Unshackled

It’s done. The thesis I’ve worked on solidly for the last ten months – through thick and thin, edits and rewrites, blood and tears (but no sweat coz my deoderant’s anti-perspirant) – is finally completed, submitted and left up to the ineffable machinations of fate as I wait for a concluding mark and, by extension, an indicator of where my next year is going to go.

It’s been a long, gruesome road since I started in January. The topic’s changed, the structure’s been altered, classes have been attended and the end result is a work I can be proud of. I spent the better part of the last ten months setting out to prove Batman and Captain America, as cultural artefacts of a time eight decades removed, still hold relevance as contemporary as the world’s best literature. I like to think I’ve done that – or, at least, started to road towards proving it.

The journey’s been rewarding, if difficult at times. I was familiar with academic deadlines, though none as stringent and hectic as these. Assignments. Ethics forms. Consent forms. Dialogue transcripts. More assignments. Final essays. Major presentations. Major presentation final essays. And did I mention the assignments? All of it came together in the end, giving me direction in the major piece and contributing to what I hope will be a scholarship-worthy mark when December rolls around.

But y’know what? Even if this is the end, and I don’t get a coveted place in a PhD next year, and my life changes considerably from the direction I’m shooting for, I’m still really glad I did this. For the longest time I’ve found large parts of my undergrad degree to be so arduous and finicky that it almost dissuaded me from continuing after last year. My work was good, but not great – “P’s make degrees”, as the saying goes.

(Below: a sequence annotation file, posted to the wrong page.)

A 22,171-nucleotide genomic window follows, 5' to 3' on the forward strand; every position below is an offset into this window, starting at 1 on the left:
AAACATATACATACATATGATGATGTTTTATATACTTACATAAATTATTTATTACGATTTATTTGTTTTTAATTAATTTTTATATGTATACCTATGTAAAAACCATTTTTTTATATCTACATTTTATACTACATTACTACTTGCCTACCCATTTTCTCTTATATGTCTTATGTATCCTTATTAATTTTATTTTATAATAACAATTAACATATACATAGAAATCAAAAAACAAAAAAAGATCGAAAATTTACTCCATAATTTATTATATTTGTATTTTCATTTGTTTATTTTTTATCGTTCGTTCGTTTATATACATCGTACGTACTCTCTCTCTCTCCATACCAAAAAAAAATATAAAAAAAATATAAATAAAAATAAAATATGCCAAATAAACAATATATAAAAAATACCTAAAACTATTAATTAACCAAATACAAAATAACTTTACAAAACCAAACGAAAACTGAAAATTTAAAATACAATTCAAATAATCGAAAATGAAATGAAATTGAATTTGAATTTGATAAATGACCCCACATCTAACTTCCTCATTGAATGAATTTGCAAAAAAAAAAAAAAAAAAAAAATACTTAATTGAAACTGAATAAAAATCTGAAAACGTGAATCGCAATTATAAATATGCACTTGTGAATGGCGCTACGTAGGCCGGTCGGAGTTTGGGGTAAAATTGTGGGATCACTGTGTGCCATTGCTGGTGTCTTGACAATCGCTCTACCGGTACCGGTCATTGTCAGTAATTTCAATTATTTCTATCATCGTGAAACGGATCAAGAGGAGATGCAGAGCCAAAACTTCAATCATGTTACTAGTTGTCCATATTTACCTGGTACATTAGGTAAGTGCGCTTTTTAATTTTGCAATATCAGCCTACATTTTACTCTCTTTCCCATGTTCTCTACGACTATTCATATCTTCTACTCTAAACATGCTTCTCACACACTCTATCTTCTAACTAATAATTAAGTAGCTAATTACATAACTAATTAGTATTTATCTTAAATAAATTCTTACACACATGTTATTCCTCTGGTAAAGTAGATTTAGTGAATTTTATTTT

This year, I’ve got a work I can stand behind, call my own and say “I’m proud of what I’ve got.” It wasn’t easy, but the best experiences never are. Except eating an entire Cadbury block – that’s no task at all.

For those interested in reading it I need to double-check before I send electronic copies out, but anyone living locally to me can borrow the spare hard copy I had bound in case of emergency. Anyone interested in superheroes relating to critical cultural theory should give it a look.

It’s not a bad piece of work.

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